Last edited by Maximuuus; 24/11/20 07:21 AM.
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Two more question.

I understand the basics of attacks and spells.
But I am not sure about skills.

If you make a check against a fixed DC it is clear, like you detect a trap or you try to intimidate the person you talk to.
You roll your skill value + profiency bonus (if profient) + 1d20 vs the DC.
In BG3 the profiency bonus is already included in the skill value in character screen.

But I do not understand two things:
- Shoving an enemy: Is it your athletics skill vs the athletics skill of the enemy? I am not sure who rolls against what.
- Hiding from an enemy: Your stealth skill vs enemy perception. Do both roll their skill and the one with the higher result wins?


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So, what you're talking about there, Mad, are what are called "contested checks" - this is where two entities are in direct opposition to each other in some way. In those cases, yes, both entities make a skill check with whatever skill is appropriate (they don't need to be the same skill, and usually aren't). The winner, being the one with the higher final number, achieves what they wee attempting, over the other. Important to note: in the case of a direct tie, the status quo is maintained; this means the circumstance doesn't change. So, if you were making an opposed check with someone to hold a door close against them trying to pull it open, a tie would result in the door staying as it is - closed in this case.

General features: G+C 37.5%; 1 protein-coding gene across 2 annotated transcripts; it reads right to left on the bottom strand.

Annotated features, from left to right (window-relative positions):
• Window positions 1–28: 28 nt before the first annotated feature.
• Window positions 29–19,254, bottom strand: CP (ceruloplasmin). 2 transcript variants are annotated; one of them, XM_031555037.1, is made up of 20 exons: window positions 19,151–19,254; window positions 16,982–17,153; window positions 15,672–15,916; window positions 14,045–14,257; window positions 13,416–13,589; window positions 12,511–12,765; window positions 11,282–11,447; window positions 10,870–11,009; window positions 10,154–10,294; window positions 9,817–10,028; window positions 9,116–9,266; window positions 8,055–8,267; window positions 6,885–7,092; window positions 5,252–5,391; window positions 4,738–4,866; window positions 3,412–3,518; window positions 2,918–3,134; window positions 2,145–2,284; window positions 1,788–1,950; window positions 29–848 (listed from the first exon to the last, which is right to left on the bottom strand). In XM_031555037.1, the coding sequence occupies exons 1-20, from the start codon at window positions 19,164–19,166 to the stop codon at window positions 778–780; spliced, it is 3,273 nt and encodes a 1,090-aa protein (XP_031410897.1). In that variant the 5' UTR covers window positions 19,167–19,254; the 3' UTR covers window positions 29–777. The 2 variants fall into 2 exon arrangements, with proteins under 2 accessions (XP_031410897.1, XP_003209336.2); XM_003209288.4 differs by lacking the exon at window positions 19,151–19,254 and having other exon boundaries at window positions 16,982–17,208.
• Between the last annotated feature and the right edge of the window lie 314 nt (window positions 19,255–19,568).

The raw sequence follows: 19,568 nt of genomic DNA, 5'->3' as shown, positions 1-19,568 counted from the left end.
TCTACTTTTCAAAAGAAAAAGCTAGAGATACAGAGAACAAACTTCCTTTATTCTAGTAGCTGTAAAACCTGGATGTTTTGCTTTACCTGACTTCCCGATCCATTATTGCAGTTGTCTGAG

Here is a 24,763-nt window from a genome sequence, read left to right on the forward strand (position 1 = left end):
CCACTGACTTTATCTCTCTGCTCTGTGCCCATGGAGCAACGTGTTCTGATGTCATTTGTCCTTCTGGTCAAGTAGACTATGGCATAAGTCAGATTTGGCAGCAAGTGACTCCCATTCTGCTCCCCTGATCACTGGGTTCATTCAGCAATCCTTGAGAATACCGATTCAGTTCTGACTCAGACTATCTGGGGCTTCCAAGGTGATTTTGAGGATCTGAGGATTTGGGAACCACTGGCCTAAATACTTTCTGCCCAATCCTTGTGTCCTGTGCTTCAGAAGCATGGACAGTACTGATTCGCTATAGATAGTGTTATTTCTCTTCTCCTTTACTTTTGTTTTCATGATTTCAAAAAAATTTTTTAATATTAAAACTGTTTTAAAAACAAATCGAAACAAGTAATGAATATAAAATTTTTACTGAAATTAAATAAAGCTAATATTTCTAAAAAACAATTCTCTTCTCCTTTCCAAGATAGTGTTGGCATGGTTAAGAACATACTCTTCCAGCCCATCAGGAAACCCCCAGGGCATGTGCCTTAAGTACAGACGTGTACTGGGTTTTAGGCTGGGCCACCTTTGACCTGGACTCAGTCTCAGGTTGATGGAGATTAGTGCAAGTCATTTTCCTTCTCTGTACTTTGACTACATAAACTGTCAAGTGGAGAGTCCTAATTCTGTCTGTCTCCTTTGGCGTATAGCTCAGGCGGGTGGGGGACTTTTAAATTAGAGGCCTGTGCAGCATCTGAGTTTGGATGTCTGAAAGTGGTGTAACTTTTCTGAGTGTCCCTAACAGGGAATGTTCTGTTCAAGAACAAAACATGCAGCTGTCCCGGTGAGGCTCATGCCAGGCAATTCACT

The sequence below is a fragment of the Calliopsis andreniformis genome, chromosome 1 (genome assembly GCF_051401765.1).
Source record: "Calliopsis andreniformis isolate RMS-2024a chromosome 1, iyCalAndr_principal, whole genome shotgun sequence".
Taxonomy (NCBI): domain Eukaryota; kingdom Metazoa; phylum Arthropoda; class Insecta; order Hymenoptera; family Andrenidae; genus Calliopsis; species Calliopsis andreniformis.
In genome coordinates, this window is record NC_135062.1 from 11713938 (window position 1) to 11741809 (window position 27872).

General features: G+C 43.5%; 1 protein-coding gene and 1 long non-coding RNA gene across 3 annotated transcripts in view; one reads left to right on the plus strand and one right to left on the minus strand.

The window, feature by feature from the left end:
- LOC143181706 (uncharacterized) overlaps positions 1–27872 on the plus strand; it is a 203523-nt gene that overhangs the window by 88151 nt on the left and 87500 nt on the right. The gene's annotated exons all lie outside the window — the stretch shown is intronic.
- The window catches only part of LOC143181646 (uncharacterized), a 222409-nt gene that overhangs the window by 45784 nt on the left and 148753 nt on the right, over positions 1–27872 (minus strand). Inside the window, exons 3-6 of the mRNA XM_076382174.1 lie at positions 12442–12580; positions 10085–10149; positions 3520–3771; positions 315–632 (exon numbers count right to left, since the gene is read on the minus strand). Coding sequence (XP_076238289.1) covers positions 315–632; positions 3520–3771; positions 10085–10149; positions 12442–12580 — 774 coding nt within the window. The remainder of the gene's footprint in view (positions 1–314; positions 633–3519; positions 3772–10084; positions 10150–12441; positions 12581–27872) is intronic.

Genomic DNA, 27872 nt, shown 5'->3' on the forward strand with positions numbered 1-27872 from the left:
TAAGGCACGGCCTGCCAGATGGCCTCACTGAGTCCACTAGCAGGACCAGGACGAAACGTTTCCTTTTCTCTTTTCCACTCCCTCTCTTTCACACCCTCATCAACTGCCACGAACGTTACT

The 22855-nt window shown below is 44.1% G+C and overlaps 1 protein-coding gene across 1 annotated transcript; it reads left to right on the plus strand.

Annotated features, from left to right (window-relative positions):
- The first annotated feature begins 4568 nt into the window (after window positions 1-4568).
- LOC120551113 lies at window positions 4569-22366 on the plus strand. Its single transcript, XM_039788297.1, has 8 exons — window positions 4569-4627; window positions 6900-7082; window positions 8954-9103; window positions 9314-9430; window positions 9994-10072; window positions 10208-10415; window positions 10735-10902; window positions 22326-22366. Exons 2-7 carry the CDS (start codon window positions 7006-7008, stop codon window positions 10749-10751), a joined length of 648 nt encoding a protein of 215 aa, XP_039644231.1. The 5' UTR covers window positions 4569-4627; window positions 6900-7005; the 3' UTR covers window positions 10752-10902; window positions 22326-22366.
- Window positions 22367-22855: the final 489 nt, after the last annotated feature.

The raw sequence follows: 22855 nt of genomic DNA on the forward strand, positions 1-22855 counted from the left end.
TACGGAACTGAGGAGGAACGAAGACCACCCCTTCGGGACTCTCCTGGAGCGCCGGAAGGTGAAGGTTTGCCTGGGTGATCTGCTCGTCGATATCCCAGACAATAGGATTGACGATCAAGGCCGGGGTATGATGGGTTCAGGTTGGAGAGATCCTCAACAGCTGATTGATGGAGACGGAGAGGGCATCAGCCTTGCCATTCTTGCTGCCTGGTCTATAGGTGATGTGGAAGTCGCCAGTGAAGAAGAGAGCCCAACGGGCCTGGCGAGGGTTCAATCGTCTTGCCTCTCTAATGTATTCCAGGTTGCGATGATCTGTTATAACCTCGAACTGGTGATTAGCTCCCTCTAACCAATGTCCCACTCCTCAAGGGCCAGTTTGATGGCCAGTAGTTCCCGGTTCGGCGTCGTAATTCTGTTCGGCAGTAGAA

Shoving and hiding are the two most common opposed checks outside of conversation.

When you try to shove someone, you are using athletics, but the person you are trying to shove has their *choice* of whether to use their athletics OR their acrobatics to either resit you directly, or avoid the force of your shove.

When you hide, you generally roll a stealth check. In most cases, this should be compared to the *passive* perception of anything that realistically has a chance of perceiving you nearby. If something is actively searching for you, such as by using the search action, then they can make an active perception check against your stealth.

A passive check is your fixed average value for an ability check - it's 10 plus your skill bonus. So, if you are proficient in perception at level 1, and have a +3 from 16 wisdom, your perception bonus is +5; your passive perception, then, is 15.